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ALL STAR BIG BAND JAZZ THAT SWINGS  
SwingMusic.Net Discography
The Big Eighteen
The Big Eighteen all star big band
The Big 18
Jazz all-stars of Swing era owned the cover tunes they recorded in hi-fi
One of the greatest assemblages of Big Band era all-stars to be recorded together in stereo
Big Eighteen
RCA Victor Studio Big Band
5 Studio Sessions, 2 LPs
Live Echoes Of The Swinging Bands
More Live Echoes Of The Swinging Bands
JAZZ RADIO & JAZZ HISTORY
Jazz Radio Audio
The live feed of our Tuesday jazz music radio show streaming online at 4:00 PM Pacific with a focus on the history of jazz music and jazz music that swings from the 1930s to today.

Our Jazz Radio Show Info Page
The sordid history of our jazz music radio show, est. 1985. Lends credence to the theory that FCC radio deregulation survival may be linked to narcissistically twisted disorders.

History Of Jazz Part 1
Early hot jazz bands, the hotel dance bands and the history of jazz music leading up to the Big Band era.

History Of Jazz Part II
The role of economics, early recording technology, and radio relative to jazz history and the Big Band era.

The Recording Ban Of 1942
Scans of a 1942 Down Beat magazine article detailing a dramatic event in jazz history during the Big Band era; the James Petrillo / AFM recording ban.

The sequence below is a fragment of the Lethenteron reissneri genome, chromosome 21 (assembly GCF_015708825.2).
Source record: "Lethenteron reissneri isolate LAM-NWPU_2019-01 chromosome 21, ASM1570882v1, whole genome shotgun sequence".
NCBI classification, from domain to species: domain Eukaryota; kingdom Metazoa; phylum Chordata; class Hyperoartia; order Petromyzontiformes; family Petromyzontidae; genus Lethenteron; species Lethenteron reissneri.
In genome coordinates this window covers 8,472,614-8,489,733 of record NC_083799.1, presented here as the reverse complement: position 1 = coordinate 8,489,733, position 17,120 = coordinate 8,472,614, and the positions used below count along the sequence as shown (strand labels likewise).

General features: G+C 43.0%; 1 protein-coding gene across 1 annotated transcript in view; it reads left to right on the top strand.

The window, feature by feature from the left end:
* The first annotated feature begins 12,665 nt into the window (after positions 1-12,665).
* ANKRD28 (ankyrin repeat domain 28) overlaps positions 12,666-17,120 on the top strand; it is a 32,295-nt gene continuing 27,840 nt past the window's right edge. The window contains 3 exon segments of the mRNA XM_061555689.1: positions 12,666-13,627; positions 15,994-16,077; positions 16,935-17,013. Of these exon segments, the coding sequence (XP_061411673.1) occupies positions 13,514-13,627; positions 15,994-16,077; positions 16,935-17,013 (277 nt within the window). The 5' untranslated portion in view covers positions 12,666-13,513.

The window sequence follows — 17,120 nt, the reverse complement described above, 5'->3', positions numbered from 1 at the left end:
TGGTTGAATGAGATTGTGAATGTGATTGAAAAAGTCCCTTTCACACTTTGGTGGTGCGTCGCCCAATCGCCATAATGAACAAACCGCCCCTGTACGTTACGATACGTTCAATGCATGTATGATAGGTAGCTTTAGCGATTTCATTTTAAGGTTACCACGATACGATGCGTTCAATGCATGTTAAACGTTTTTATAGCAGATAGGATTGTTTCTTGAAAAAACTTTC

Webb Cuts Basie At The Savoy
Another of the many jazz magazine articles on the site detailing big events in jazz history. This piece recounts the Count Basie vs. Chick Webb big band music Battle Of Swing held at Harlem's Savoy Ballroom in January of 1938.

The Big 18 was a studio only big band assembled by RCA Victor Musical Director Fred Reynolds in 1958. Reynold's idea was to use some of the great songs and arrangements of the big band era while showcasing some of the star sidemen of the great bands by allowing ample time for extended solos. There were two releases by The Big 18. They were Live Echoes Of The Swinging Bands and More Live Echoes Of The Swinging Bands.

Hi-fi stereo was of course a post Swing era invention. Extended recorded solos were not a luxury arrangers and band-leaders during the Big Band era were afforded as 78RPM records allowed only about three minutes per side.